Recently, the East Allegheny School District broke ground on its first charter school.
At the ceremony, Superintendent Don Mac Fann told the audience that the school – which will operate in the former Westinghouse Elementary in Wilmerding – would provide unique opportunities for students.
“It was a tough decision for this board," he said. "We looked at this on many different occasions, looked at every aspect with it but we cooperated. I think that’s what makes this historic."
Mac Fanns’s support of the charter is unusual. But, he noted, the way the district has cooperated with the incoming charter school could set a precedent for future relationships between traditional districts and charters.
Charter schools are publicly funded schools that operate independently from a public district with its own leadership and curriculum. Pennsylvania’s charter school law was adopted 20 years ago by legislators who said the public school system needed to be radically reformed. Since then, the relationship between operators of charters and traditional public schools has been contentious. If a public school board approves a charter, the money the district gets from the state for a student follows the child to the charter. That tension can lead to rejected applications. The charter can appeal that decision and then the state takes over. The state has a track record of approving most appeals.
Mac Fann said East Allegheny, a district of about 1,600 students, didn’t want to go through that process. Instead, the board worked for months to write a memorandum of understanding with the charter.
“Rather than an absolute no, we said ‘let’s look at what we can do for one another first and foremost for our kids,'" he said.
The agreement, penned in February, states that only 10 East Allegheny students can attend the school that will have space for 750 students when it opens in the fall. One point of the MOU says the charter can’t replicate programs like marching band that are offered by the East Allegheny District. But, more students from the public district will have the opportunity to take classes at the arts-focused school.
“Once that cooperation takes hold, I can see the students at East Allegheny school district being incorporated in programs like multimedia that chances are East Allegheny School District could never afford to purchase,” Mac Fann said.
Westinghouse Arts Academy principal Amy Heathcott said because of the enrollment cap, the charter is drawing students from other nearby districts.
“We’re not opening to make a statement about the public education that’s already being offered. We’re not here to say there’s a problem, we’re here to offer something unique and different for a student who wants to take advantage of that,” she said.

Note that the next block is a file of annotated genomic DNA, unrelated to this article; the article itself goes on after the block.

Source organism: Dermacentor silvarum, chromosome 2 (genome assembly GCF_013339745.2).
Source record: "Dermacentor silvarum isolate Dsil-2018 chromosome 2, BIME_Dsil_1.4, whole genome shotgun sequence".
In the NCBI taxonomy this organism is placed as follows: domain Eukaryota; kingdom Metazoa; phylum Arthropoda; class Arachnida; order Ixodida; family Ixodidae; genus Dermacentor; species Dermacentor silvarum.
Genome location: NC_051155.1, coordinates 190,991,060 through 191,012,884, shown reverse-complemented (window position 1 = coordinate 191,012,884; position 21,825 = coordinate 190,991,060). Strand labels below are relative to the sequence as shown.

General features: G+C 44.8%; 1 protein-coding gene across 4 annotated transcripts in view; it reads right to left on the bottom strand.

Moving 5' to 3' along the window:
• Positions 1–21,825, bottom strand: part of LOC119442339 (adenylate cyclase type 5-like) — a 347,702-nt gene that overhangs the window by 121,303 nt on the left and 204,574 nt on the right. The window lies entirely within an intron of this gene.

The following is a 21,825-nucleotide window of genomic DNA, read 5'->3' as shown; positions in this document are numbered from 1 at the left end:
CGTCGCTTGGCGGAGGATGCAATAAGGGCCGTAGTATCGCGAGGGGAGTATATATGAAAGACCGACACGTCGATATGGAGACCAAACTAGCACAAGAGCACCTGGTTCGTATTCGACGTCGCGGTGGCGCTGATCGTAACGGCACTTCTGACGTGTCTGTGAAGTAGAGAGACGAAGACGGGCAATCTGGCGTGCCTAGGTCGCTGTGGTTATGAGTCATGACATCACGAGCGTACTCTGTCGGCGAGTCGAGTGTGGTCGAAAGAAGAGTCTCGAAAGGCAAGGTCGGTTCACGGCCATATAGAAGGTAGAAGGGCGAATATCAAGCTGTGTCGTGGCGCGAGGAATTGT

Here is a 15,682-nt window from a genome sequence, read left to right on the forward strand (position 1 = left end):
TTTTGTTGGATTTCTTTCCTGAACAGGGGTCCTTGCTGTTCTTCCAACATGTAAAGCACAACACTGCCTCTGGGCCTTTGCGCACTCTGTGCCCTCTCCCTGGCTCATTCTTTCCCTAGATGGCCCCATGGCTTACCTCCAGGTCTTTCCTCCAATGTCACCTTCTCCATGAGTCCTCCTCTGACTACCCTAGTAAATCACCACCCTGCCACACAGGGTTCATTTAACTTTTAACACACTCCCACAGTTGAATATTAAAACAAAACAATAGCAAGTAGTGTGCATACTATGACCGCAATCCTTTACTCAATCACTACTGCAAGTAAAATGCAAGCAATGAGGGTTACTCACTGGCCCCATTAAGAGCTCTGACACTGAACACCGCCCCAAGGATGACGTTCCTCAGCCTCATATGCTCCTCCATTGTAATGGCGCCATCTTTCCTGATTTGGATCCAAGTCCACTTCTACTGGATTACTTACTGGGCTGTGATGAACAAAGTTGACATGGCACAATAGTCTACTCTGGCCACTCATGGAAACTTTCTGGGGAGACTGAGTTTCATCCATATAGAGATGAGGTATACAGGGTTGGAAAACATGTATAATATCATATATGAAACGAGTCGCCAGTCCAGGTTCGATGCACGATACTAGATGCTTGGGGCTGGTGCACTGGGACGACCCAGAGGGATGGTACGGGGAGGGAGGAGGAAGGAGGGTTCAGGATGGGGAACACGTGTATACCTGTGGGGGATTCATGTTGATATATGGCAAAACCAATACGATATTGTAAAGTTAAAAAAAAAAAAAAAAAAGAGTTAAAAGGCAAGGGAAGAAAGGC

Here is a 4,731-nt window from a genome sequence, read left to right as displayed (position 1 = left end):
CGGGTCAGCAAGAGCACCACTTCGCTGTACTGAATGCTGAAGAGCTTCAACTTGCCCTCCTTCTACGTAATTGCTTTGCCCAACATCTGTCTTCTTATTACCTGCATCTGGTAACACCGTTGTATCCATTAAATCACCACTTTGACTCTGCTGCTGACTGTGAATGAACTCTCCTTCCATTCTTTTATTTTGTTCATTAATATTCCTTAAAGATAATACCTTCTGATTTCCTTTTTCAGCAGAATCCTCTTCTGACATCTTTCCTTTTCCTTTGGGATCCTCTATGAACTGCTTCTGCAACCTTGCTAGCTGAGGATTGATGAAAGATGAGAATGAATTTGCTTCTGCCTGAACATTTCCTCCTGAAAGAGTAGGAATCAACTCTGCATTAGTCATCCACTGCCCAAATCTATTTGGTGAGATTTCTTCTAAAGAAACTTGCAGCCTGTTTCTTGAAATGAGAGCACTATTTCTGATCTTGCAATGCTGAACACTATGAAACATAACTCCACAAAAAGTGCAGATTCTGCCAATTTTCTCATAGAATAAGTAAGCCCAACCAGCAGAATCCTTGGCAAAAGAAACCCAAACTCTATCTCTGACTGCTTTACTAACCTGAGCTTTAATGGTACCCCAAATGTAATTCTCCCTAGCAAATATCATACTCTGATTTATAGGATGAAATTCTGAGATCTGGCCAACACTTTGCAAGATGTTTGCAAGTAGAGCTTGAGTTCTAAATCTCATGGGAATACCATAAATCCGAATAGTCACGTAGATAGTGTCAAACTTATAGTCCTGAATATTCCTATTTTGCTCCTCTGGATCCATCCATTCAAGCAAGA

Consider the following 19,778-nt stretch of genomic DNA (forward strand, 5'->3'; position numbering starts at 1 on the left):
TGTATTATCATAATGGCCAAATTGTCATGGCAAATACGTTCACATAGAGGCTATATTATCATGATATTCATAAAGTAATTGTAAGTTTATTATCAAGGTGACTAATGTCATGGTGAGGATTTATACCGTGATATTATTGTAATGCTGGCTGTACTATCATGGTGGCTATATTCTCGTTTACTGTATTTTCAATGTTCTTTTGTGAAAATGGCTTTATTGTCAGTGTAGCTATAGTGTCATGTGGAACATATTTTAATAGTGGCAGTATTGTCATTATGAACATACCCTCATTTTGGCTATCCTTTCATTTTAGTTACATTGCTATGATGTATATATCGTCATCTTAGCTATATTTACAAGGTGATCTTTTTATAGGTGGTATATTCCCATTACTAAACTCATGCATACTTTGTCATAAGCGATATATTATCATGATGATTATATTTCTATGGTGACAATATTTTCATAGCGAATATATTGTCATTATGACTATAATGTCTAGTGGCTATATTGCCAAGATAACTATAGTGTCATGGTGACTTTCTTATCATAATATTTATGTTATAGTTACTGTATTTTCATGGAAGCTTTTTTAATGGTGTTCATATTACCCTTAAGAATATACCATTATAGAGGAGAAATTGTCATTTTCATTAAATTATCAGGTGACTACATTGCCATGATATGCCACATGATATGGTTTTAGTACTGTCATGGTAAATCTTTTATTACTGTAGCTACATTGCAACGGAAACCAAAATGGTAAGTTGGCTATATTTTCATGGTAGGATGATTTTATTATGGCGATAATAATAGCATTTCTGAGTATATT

Charters were created in Pennsylvania to offer something different, whether that be a focused curriculum, like Westinghouse will offer, or with innovative teaching methods. While the law was created to give charters flexibility to try new things, they aren’t held to the same standards.
Ron Sofo, CEO of City Charter High School in downtown Pittsburgh said that’s problematic.
“If you can’t prove that as a charter you’re doing some things significantly different tied to significantly improved student outcomes, we don’t need you,” he said. “We don’t need another elementary school just because.”
Sofo argues that charters are held to a higher standard because the schools can be closed for not performing.
“When’s the last time a Pittsburgh Public school closed for poor performance?” he said.
He supports a Pennsylvania House bill that would push for charters and neighborhood schools to operate under the same rules and create a commission to examine how charters are funded. Westinghouse Arts Academy, like all charters in the state, will receive funding from other school districts for students to attend the school. Heathcott said the renovation of the nearly 90-year-old school building will cost about $8 million. Some of that funding is coming from grants, but RPA Holdings, the company that purchased the buildings, said it will find outside funding for the rest, which could mean foundation support.
House bill 97 would also create a performance matrix developed by the state board and would ensure that charter school teachers would be evaluated in the same ways traditional public school teachers are.
In a separate bill, Democratic Senator Jim Brewster, of McKeesport, also wants address the relationship between charters and districts. Brewster says senate Bill 670 would redefine how local districts cooperate with a charter by requiring charter operators to report to the host district in person quarterly.
Only one of the handful of charter reform bills is out of either education committee. Legislators say change is coming, but it’s going to take time. Several bills, including Brewster’s legislation, are iterations of bills that were held up in previous sessions.